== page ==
Summary

Moral messages and political communicators were found to have distinct effects on water policy support. While moral messages increased or decreased support across the political spectrum, political communicators moderated the degree of partisanship. These findings suggest that moral messages and the identities of communicators are both important to water policy success and should be considered in communication design.

For more information on this study, see “Building Bipartisan Support for Pro-Environmental Water Policy in a Competitive Communication Environment: The Effect of Competing Moral Frames and Political Communicators” at https://doi.org/10.1016/j.jhydrol.2023.130379 (Hundemer et al., 2023).

References

Brett, E. A. (1996). The participatory principle in development projects: The costs and benefits of cooperation. Public Administration and Development, 16(1), 5–19. https://doi.org/10.1002/(SICI)1099-162X(199602)16:1<5::AID-PAD854>3.0.CO;2-6

Coglianese, C. (1997). Assessing consensus: The promise and performance of negotiated rulemaking. Duke Law Journal, 46(6), 1255–1349. https://doi.org/10.2307/1372989

Douglas, M., & Wildavsky, A. (1982). Risk and culture: An essay on the selection of technical and environmental dangers. University of California Press.

Eaton, W. M., Brasier, K. J., Burbach, M. E., Whitmer, W., Engle, E. W., Burnham, M., Quimby, B., Kumar Chaudhary, A., Whitley, H., Delozier, J., Fowler, L. B., Wutich, A., Bausch, J. C., Beresford, M., Hinrichs, C. C., Burkhart-Kriesel, C., Preisendanz, H. E., Williams, C., Watson, J., & Weigle, J. (2021). A conceptual framework for social, behavioral, and environmental change through stakeholder engagement in water resource management. Society & Natural Resources, 34(8), 1111–1132. https://doi.org/10.1080/08941920.2021.1936717

Haidt, J. (2012). The righteous mind: Why good people are divided by politics and religion. Random House, Inc.

Hart, P. S., & Nisbet, E. C. (2012). Boomerang effects in science communication: How motivated reasoning and identity cues amplify opinion polarization about climate mitigation policies. Communication Research, 39(6), 701–723. https://doi.org/10.1177/0093650211416646

Hundemer, S., Monroe, M. C., & Adams, D. C. (2023). Building bipartisan support for pro-environmental water policy in a competitive communication environment: The effect of competing moral frames and political communicators. Journal of Hydrology, 627(A), 1–15. https://doi.org/10.1016/j.jhydrol.2023.130379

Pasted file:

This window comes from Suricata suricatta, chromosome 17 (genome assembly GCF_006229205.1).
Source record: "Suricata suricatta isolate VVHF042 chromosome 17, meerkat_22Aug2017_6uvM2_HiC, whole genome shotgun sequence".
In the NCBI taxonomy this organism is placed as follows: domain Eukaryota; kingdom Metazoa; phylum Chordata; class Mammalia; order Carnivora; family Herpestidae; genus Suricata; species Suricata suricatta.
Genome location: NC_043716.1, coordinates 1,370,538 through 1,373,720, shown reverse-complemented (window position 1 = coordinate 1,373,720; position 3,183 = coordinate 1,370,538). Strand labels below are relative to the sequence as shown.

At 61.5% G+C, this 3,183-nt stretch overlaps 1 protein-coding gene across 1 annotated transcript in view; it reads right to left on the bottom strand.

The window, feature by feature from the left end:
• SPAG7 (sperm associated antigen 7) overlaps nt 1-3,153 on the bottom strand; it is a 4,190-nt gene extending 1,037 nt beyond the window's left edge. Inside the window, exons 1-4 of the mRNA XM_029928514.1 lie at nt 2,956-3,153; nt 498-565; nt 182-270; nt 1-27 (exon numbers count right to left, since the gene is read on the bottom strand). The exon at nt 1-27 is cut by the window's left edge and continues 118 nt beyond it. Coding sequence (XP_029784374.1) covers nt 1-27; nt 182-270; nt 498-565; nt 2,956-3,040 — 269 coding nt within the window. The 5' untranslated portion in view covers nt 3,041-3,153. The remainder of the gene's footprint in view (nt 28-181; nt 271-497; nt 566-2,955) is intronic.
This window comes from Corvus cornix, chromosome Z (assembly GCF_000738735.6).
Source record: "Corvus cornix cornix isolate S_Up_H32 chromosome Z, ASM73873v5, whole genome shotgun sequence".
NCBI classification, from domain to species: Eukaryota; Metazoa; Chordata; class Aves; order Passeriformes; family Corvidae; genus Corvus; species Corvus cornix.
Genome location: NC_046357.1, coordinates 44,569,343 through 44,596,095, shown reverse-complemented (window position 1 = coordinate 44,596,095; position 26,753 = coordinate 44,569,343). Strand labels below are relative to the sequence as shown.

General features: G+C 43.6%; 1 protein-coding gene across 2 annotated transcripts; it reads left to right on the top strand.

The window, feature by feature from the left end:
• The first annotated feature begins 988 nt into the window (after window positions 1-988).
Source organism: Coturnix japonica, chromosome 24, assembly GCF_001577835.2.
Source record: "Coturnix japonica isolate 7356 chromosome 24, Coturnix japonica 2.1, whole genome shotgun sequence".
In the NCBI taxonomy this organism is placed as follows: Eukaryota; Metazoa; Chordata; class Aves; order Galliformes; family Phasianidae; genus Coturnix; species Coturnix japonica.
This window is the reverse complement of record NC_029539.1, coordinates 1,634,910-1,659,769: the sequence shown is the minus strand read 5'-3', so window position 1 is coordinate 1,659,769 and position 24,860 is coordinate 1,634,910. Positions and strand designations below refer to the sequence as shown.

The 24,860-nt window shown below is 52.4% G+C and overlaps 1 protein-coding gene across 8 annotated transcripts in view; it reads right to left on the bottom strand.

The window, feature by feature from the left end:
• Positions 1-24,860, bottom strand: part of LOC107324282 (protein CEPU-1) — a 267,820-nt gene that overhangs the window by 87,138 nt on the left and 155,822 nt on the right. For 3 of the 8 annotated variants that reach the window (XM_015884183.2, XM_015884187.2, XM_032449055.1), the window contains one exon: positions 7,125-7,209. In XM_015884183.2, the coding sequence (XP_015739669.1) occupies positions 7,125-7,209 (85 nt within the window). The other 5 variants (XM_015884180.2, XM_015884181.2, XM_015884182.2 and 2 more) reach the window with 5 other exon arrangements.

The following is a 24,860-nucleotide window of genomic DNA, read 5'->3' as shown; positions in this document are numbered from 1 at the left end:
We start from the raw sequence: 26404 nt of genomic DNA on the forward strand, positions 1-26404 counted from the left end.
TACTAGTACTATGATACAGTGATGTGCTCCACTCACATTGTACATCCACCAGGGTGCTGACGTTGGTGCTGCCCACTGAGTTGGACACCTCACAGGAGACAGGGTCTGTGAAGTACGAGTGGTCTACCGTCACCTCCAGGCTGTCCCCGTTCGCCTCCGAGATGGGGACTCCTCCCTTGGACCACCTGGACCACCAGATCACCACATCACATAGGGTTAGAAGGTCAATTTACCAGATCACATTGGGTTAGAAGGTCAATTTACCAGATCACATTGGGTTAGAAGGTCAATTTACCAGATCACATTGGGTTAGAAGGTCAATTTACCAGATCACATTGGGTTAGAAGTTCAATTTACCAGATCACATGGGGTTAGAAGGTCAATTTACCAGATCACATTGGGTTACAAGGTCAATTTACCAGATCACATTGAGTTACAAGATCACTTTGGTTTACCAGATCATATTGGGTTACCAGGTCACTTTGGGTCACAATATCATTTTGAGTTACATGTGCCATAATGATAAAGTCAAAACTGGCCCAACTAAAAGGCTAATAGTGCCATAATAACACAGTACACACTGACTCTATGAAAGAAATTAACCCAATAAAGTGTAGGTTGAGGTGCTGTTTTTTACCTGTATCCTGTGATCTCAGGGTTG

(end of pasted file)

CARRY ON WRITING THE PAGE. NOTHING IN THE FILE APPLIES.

Irvin, R. A., & Stansbury, J. (2004). Citizen participation in decision making: Is it worth the effort? Public Administration Review, 64(1), 55–65. https://doi.org/10.1111/j.1540-6210.2004.00346.x

Mott Lacroix, K. E., & Megdal, S. B. (2016). Explore, synthesize, and repeat: Unraveling complex water management issues through stakeholder engagement wheel. Water, 8(4), Article 4. https://doi.org/10.3390/w8040118

Priscoli, J. D. (2004). What is public participation in water resources management and why is it important? Water International, 29(2), 221–227. https://doi.org/10.1080/02508060408691771

Rowe, G., & Frewer, L. J. (2000). Public participation methods: a framework for evaluation. Science, Technology, & Human Values, 25(1), 3–29. https://doi.org/10.1177/016224390002500101

Syme, G. J., & Nancarrow, B. E. (1992). Predicting public involvment in urban water management and planning. Environment and Behavior, 24(6), 738–758. https://doi.org/10.1177/0013916592246003

von Korff, Y., Daniell, K., Moellenkamp, S., Bots, P., & Bijlsma, R. (2012). Implementing participatory water management: Recent advances in theory, practice, and evaluation. Ecology and Society, 17(1). https://doi.org/10.5751/ES-04733-170130

Webler, T., Kastenholz, H., & Renn, O. (1995). Public participation in impact assessment: A social learning perspective. Environmental Impact Assessment Review, 15(5), 443–463. https://doi.org/10.1016/0195-9255(95)00043-E

Peer Reviewed

Publication #AEC778

Release Date:March 1, 2024

Related Experts

Hundemer, Sadie

Specialist/SSA/RSA

University of Florida

Fact Sheet

About this Publication

This document is AEC778, one of a series of the Department of Agricultural Education and Communication, UF/IFAS Extension. Original publication date March 2024. Visit the EDIS website at https://edis.ifas.ufl.edu for the currently supported version of this publication.

© 2024 UF/IFAS. This publication is licensed under CC BY-NC-ND 4.0

About the Authors

Sadie Hundemer, assistant professor; and Shenara Ramadan, graduate assistant, Department of Agricultural Education and Communication; UF/IFAS Extension, Gainesville, FL 32611.

Contacts

  • Sadie Hundemer